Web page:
The union representing workers at retirement homes across New Brunswick is calling out the provincial government and Shannex, the owner of several homes, for excluding some of the lowest-paid workers in retirement homes – mostly women – from accessing the federal fund for COVID-19 wage top-ups.
CUPE 5446 has learned that the Parkland homes in Fredericton (Brunswick Hall) and Saint John (Lily Court) have both been approved for the federal fund for wage top-ups, but is beyond disappointed to learn that only those working in direct care will receive it. This means that special care home employees who work in food service, cleaning and recreation are being excluded, even though they have provided vital support to keep homes safe and residents healthy throughout the pandemic.
“It’s insulting and unjust for so many people who have done so much through this challenging time to be excluded from this modest recognition of their hard work,” said Hope Cyr, President of CUPE 5446.
Currently, only “direct care” employees will receive the wage top-up, which amounts to $500 for every 120 hours worked. Due to the way Shannex organizes their workplace, employees will only receive the top-up for hours worked in “direct care”, and not in any support role like cleaning or serving food, despite the fact that many employees regularly perform many direct and indirect duties over the course of a shift.
Cyr noted the exclusion of so many workers also becomes a pay equity issue when the overwhelming majority are women, who already earn less than men on average. “We’re calling on the government and Shannex to go back to the drawing board right away to fix this.”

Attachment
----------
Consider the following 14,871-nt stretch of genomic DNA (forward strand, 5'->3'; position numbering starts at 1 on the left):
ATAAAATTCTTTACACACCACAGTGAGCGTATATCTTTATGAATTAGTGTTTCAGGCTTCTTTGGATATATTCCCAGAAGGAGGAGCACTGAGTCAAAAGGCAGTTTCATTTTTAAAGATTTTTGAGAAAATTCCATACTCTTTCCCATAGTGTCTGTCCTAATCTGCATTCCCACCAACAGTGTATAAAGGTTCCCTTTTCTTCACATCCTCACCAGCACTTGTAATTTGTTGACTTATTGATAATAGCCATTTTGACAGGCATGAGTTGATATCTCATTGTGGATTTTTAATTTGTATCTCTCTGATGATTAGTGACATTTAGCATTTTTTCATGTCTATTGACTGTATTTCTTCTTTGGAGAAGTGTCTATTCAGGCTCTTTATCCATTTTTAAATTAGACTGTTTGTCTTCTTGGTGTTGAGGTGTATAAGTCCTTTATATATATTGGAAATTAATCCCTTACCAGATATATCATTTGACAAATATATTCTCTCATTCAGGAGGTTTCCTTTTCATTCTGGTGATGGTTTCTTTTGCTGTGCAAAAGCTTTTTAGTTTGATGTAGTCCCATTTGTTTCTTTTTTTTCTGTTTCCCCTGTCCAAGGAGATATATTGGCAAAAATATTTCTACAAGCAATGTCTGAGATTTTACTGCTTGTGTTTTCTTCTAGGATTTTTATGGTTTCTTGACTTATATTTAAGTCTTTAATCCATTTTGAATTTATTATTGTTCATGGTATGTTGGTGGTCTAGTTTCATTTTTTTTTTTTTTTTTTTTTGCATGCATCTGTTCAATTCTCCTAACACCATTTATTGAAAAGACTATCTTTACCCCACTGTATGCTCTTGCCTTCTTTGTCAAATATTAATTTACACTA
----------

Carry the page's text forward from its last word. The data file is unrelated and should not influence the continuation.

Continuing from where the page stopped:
For its part, the New Brunswick Coalition for Pay Equity is advocating for pay equity—equal pay for work of equal value—for workers across all female-dominated professions and, as such, in the caregiving sector as a whole.
“This crisis sheds light on the importance of these workers’ contribution to society—and their vulnerability. Because we have systematically undervalued their work for years, that importance is not reflected in their wages. The services provided by workers across the sector merit recognition as well as the wage top-up,” explained Frances LeBlanc, the Coalition Chair. “Yet, we need a permanent solution to ensure equal pay for work of equal value: pay equity legislation in the whole private sector.”
CUPE (the Canadian Union of Public Employees) is the largest public sector union in Canada, representing more than 700,000 members, including more than 26,000 in New Brunswick.